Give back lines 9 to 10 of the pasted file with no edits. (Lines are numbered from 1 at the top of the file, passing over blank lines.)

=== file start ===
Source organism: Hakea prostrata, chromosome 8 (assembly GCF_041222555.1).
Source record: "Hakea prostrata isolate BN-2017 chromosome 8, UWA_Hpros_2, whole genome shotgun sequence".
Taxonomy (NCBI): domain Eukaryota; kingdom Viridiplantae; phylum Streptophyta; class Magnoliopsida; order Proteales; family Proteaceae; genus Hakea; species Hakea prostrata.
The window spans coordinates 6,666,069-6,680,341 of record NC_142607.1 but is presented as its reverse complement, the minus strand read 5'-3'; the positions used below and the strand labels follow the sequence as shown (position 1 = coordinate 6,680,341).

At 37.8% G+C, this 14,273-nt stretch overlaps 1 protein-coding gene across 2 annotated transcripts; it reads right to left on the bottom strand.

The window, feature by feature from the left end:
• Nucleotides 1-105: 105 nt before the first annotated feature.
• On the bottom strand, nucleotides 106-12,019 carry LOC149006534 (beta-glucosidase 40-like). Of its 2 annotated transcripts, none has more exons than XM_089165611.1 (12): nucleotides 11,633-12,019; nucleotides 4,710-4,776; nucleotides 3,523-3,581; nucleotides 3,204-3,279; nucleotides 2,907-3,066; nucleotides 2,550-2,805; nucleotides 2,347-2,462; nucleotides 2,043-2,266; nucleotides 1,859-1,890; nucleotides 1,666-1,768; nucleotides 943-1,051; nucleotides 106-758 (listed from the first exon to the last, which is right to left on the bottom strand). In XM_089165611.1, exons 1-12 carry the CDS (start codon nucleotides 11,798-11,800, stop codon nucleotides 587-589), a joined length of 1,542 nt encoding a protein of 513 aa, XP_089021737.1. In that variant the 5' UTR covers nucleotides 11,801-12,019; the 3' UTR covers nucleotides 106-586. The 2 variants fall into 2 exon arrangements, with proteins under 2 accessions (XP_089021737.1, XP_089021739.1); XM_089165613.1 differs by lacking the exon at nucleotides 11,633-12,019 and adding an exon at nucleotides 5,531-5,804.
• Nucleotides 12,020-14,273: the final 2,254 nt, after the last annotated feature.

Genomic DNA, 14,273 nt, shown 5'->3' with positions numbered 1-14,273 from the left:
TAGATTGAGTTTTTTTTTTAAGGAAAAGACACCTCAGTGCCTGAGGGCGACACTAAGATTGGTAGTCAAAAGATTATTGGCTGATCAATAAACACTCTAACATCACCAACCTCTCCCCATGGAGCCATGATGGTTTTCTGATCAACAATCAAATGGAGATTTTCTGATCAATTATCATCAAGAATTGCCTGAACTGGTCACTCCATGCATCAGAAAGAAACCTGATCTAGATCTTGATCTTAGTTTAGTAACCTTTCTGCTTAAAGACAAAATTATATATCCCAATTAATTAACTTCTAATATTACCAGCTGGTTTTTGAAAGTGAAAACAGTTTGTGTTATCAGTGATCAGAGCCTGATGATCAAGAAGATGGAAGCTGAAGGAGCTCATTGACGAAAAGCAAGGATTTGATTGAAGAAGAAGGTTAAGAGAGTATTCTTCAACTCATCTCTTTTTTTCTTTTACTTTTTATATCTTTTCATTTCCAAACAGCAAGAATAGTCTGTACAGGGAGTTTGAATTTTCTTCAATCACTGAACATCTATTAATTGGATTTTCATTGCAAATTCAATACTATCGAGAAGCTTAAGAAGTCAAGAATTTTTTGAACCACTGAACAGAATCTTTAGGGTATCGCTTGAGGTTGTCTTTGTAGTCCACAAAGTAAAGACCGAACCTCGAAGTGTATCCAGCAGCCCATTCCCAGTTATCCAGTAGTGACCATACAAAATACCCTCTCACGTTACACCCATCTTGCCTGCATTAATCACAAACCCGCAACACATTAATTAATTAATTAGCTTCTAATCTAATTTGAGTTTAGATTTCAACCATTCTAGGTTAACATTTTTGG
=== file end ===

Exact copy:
• Nucleotides 12,020-14,273: the final 2,254 nt, after the last annotated feature.

Genomic DNA, 14,273 nt, shown 5'->3' with positions numbered 1-14,273 from the left: